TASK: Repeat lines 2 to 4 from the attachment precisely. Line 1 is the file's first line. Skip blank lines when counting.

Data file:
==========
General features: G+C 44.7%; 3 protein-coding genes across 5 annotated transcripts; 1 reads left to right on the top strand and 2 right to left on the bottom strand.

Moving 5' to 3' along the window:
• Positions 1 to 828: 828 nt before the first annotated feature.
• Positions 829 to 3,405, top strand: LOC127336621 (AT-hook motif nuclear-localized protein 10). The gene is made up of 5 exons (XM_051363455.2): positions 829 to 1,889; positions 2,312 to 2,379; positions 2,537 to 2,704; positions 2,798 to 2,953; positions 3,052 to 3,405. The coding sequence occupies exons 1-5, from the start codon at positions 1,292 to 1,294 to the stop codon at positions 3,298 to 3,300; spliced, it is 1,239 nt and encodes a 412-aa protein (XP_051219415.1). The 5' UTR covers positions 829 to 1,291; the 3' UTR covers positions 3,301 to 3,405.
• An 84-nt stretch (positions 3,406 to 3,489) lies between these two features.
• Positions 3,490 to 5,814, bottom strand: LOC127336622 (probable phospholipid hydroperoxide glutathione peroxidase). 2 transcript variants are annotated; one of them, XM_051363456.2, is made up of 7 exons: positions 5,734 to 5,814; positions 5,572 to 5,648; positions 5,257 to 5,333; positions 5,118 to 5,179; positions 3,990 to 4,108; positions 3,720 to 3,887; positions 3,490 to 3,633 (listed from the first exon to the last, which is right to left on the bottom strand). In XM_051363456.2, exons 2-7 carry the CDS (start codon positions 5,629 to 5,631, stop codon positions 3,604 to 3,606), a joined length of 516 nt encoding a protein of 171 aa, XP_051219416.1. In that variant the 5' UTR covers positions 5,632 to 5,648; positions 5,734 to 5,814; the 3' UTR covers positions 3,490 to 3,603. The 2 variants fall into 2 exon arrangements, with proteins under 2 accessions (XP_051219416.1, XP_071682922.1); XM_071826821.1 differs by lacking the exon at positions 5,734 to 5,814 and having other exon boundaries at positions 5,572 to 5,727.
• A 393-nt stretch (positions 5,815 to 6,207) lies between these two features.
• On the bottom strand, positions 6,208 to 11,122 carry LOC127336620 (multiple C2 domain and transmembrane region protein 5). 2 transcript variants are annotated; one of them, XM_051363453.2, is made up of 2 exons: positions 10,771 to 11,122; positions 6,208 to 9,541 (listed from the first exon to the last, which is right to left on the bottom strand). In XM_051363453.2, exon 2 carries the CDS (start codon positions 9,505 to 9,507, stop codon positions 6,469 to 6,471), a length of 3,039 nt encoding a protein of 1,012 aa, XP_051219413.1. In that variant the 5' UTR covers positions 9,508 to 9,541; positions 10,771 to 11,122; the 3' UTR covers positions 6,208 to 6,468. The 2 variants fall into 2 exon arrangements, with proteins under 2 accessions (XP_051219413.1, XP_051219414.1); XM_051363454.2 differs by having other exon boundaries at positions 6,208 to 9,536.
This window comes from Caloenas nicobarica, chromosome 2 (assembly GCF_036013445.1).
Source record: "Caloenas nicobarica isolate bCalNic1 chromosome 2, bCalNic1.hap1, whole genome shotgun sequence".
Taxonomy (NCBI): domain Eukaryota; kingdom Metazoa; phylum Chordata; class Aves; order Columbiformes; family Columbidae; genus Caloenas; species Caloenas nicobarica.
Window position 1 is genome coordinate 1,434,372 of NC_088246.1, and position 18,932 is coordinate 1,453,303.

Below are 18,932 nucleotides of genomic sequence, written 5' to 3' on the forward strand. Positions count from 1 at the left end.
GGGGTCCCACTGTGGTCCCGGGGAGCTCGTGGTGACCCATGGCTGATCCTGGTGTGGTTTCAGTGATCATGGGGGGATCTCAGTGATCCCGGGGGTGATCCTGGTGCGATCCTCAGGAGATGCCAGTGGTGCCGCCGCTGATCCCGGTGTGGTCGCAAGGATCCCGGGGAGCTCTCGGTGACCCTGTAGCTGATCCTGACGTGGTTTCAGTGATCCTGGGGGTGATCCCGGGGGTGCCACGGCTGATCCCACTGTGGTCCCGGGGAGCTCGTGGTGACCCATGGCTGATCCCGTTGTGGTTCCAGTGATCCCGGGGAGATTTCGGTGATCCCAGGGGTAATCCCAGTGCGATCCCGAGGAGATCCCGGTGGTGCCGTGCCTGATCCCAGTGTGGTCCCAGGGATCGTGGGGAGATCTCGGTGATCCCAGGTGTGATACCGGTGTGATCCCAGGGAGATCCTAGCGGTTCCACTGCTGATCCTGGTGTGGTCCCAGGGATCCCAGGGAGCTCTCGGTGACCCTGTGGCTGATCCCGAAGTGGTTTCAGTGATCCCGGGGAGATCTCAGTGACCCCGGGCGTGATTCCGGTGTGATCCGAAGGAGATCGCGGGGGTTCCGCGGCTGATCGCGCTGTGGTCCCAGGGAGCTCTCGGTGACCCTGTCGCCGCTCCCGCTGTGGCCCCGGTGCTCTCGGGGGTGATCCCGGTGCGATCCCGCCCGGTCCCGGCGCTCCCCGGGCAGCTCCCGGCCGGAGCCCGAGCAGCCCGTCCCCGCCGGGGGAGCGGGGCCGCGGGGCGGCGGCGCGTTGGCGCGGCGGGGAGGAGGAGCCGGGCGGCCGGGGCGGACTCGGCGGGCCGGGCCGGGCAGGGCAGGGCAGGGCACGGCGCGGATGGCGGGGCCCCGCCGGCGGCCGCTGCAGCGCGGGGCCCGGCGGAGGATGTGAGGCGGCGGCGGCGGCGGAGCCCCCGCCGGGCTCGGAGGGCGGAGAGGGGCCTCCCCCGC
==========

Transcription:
Moving 5' to 3' along the window:
• Positions 1 to 828: 828 nt before the first annotated feature.
• Positions 829 to 3,405, top strand: LOC127336621 (AT-hook motif nuclear-localized protein 10). The gene is made up of 5 exons (XM_051363455.2): positions 829 to 1,889; positions 2,312 to 2,379; positions 2,537 to 2,704; positions 2,798 to 2,953; positions 3,052 to 3,405. The coding sequence occupies exons 1-5, from the start codon at positions 1,292 to 1,294 to the stop codon at positions 3,298 to 3,300; spliced, it is 1,239 nt and encodes a 412-aa protein (XP_051219415.1). The 5' UTR covers positions 829 to 1,291; the 3' UTR covers positions 3,301 to 3,405.